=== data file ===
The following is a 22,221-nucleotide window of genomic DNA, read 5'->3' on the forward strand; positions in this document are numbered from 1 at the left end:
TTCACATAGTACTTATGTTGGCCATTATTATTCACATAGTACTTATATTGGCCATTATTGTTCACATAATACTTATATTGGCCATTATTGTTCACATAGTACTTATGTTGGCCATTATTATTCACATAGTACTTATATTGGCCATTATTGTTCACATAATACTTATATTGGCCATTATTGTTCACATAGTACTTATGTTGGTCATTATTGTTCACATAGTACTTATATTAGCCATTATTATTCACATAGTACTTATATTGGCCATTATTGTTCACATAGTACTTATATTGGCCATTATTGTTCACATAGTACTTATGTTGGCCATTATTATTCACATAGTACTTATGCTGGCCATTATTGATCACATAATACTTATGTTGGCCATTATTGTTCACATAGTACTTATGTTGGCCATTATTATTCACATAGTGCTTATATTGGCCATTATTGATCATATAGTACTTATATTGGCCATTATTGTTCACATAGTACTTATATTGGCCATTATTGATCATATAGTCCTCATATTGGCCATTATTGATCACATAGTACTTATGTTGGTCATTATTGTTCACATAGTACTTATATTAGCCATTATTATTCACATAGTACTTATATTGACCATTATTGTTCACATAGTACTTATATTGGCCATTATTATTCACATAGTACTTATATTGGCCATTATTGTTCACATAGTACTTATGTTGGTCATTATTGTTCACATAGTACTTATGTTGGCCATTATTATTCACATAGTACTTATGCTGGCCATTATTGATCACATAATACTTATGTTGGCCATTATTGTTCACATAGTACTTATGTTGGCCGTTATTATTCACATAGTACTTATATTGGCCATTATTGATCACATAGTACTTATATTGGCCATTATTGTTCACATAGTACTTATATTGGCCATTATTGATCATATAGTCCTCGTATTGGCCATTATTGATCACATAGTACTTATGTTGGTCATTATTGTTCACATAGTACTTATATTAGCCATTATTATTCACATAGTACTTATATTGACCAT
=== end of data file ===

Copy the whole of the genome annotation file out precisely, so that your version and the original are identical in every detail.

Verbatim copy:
The following is a 22,221-nucleotide window of genomic DNA, read 5'->3' on the forward strand; positions in this document are numbered from 1 at the left end:
TTCACATAGTACTTATGTTGGCCATTATTATTCACATAGTACTTATATTGGCCATTATTGTTCACATAATACTTATATTGGCCATTATTGTTCACATAGTACTTATGTTGGCCATTATTATTCACATAGTACTTATATTGGCCATTATTGTTCACATAATACTTATATTGGCCATTATTGTTCACATAGTACTTATGTTGGTCATTATTGTTCACATAGTACTTATATTAGCCATTATTATTCACATAGTACTTATATTGGCCATTATTGTTCACATAGTACTTATATTGGCCATTATTGTTCACATAGTACTTATGTTGGCCATTATTATTCACATAGTACTTATGCTGGCCATTATTGATCACATAATACTTATGTTGGCCATTATTGTTCACATAGTACTTATGTTGGCCATTATTATTCACATAGTGCTTATATTGGCCATTATTGATCATATAGTACTTATATTGGCCATTATTGTTCACATAGTACTTATATTGGCCATTATTGATCATATAGTCCTCATATTGGCCATTATTGATCACATAGTACTTATGTTGGTCATTATTGTTCACATAGTACTTATATTAGCCATTATTATTCACATAGTACTTATATTGACCATTATTGTTCACATAGTACTTATATTGGCCATTATTATTCACATAGTACTTATATTGGCCATTATTGTTCACATAGTACTTATGTTGGTCATTATTGTTCACATAGTACTTATGTTGGCCATTATTATTCACATAGTACTTATGCTGGCCATTATTGATCACATAATACTTATGTTGGCCATTATTGTTCACATAGTACTTATGTTGGCCGTTATTATTCACATAGTACTTATATTGGCCATTATTGATCACATAGTACTTATATTGGCCATTATTGTTCACATAGTACTTATATTGGCCATTATTGATCATATAGTCCTCGTATTGGCCATTATTGATCACATAGTACTTATGTTGGTCATTATTGTTCACATAGTACTTATATTAGCCATTATTATTCACATAGTACTTATATTGACCAT